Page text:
China Has Positioned Mobile Technology at the Centre of its Innovation Strategy

By June 27, 2012
Keywords : Smart city, Asia-Pacific
Chinois utilisant son mobile

Smartphones, tablets and other Internet-connected devices will become widespread among the Chinese population by 2020, a recent study shows. This proliferation of mobile connectivity is set to foster growth in several industries and should above all help stimulate innovation in the country.

The Middle Kingdom is the largest mobile market in the world, with over a billion connections. Now the Chinese seem determined to take full advantage of this trend leadership by creating new applications, products and services that can improve people’s daily lives and advance its economy. The GSM Association (GSMA), which represents the interests of mobile communications operators worldwide, has just published a report in partnership with Machina Research, which predicts that the business impact from the growth of connected devices in China – what it calls the ‘Connected Life’ market – will increase six-fold from $116 billion in 2012 to $707 billion in 2020.

Stimulating innovation

The growth prediction for China is the highest in the Asia Pacific region. Japan, the region’s second leading ‘Connected Life’ market, is on course to unlock a business impact from connected devices that is forecast to be worth $344bn in 2020, up from $96bn in 2012. Meanwhile, India will see a business impact from connected devices of $128bn in 2020, scarcely higher than China’s 2012 market figure. The report shows that smartphones, tablets and other consumer electronic devices are contributing significantly to innovation and fostering advancement in key industries across the region. Among the sectors which should benefit most from the expansion of these technologies, GSMA firstly points to the automotive industry. The advent of ‘connected’ cars, with geolocation technology that enables real-time charging for hired vehicles, should spur the growth of both car share schemes and hire-purchase arrangements. Another major winner from this technology should be ‘connected’ private building security services, says the report.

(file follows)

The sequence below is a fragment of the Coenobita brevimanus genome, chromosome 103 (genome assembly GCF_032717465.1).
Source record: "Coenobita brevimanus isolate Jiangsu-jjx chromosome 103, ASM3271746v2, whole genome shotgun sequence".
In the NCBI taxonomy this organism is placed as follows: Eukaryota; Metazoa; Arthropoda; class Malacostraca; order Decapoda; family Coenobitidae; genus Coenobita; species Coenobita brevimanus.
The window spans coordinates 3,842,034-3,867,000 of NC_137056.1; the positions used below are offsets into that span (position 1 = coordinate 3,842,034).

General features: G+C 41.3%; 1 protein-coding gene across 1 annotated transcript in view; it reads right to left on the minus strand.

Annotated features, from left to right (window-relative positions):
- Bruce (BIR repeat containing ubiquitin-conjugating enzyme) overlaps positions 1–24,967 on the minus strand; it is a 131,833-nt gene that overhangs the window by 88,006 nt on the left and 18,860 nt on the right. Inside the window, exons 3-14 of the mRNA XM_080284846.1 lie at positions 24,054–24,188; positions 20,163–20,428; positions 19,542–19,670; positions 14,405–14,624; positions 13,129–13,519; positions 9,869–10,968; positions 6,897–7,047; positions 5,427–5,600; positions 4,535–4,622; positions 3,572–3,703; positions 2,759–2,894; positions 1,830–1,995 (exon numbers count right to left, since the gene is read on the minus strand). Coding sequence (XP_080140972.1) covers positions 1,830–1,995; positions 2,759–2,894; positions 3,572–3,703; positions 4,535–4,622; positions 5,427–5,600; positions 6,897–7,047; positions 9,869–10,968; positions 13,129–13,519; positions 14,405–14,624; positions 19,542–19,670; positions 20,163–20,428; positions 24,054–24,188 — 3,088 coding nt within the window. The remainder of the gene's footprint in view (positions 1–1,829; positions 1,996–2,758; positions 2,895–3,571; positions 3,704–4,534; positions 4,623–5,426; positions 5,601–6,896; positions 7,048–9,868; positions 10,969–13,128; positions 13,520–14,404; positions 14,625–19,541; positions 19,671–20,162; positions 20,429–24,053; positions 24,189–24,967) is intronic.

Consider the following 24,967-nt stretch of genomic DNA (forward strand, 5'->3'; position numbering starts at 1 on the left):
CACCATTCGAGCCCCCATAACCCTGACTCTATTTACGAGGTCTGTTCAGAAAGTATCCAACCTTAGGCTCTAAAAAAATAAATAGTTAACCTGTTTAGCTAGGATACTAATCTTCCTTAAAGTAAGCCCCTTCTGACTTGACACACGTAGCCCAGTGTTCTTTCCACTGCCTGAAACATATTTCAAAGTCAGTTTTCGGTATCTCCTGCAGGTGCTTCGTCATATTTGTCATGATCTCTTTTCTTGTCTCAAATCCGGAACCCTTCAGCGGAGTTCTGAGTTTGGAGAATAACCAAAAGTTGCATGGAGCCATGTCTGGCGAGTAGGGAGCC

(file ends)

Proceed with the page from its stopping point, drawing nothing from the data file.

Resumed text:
A rosy future for the automotive and building security sectors

China’s automotive ecosystem, which represents $14bn in 2012, is forecast to rise to $198bn by 2020. The country is clearly leading the market in the Asia Pacific region for vehicles with built-in connectivity, with Japan a long way behind on $36bn and India following even more distantly with a projected $18bn by 2020. Meanwhile the growing adoption of connected private building security – notably alarm systems, CCTV surveillance and intercoms – is also fuelling a huge market opportunity across the region, says the GSMA-Machina Research report. In China, the value of these connected security systems is estimated to reach $62bn in 2020, compared with $21bn for Japan and just $14bn for India.


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